Guy N. Smith’s The Sucking Pit and The Walking Dead

The Sucking Pit

NEL – 1975

The Sucking Pit? More like… Fucking Shit. Guy N. Smith isn’t known for high-brow fiction. His Crabs series is infamous, and The Slime Beast has been reprinted by fancy publishers as an example of extreme pulp horror., but The Sucking Pit seems to have a reputation as his worst book.

After reading it, I can confirm that this is indeed very, very bad.

A man dies in his cabin in the woods, and when his niece comes to visit him and discovers his corpse she becomes possessed by his spirit. She then makes a potion out of hedgehog blood and this makes her extremely horny and violent. She starts living in her uncles cabin, and she throws her victims into a marshy swamp known as the Sucking Pit.

There’s a bit more to the story than that, but it’s not worth recounting here. This is a ludicrous pile of nonsense. I have enjoyed the other ultra simplistic crap that I’ve read by Smith, but The Sucking Pit was so monumentally stupid that I found it tedious. This is as low as it gets. This book both sucks and is the pits.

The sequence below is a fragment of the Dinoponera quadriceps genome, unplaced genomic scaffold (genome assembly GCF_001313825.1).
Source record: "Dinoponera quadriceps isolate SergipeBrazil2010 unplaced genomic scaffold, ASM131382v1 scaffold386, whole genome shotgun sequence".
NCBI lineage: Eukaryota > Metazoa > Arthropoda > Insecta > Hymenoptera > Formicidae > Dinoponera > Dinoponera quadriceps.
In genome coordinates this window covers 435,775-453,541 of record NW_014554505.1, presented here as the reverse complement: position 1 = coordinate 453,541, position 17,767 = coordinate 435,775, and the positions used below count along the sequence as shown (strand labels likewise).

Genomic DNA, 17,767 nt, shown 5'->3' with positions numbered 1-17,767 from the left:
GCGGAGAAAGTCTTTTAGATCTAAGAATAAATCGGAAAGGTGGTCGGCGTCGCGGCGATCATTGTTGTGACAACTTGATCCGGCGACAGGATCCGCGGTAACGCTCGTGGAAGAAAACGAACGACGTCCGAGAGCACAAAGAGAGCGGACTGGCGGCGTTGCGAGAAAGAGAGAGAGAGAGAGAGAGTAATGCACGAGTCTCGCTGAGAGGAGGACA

The Walking Dead

NEL – 1984

I read The Sucking Pit in an afternoon. Its sequel, The Walking Dead, is only a bit longer, but it took me almost 2 weeks to finish. Part of this was because I was busy with Christmas stuff, but it was largely due to the fact that I had very little interest in what was happening. I had to force myself through a chapter every night.

10 years after the events of The Sucking Pit, the Sucking Pit comes alive again, and all of the corpses it absorbed in the first book come back to life. The Sucking Pit has also developed the ability to call people to it so that it can brainwash them.

There was a scene in which a man is buried alive that was actually quite scary, but the rest of this book was absolute shite. The only other memorable bits were when a rapist cuts off his own cock and when a man decapitates another man after punching him in the erection.

I did appreciate the fact that this sequel did not try to make the events in the first book make any sense. It doesn’t limit itself with any such restrictions either.

The Sucking Pit is an infamously awful novel, and its sequel, while admittedly a slightly better book, is also very silly. I wasn’t disappointed by these novels, but they didn’t make me want to read any more Guy N. Smith either. I read four of his books last year, and I think I should probably wait a good long while before I go back to him if I expect to derive any further enjoyment from his writing. There is no subtlety or pretense in these books. They are as awful as they appear.

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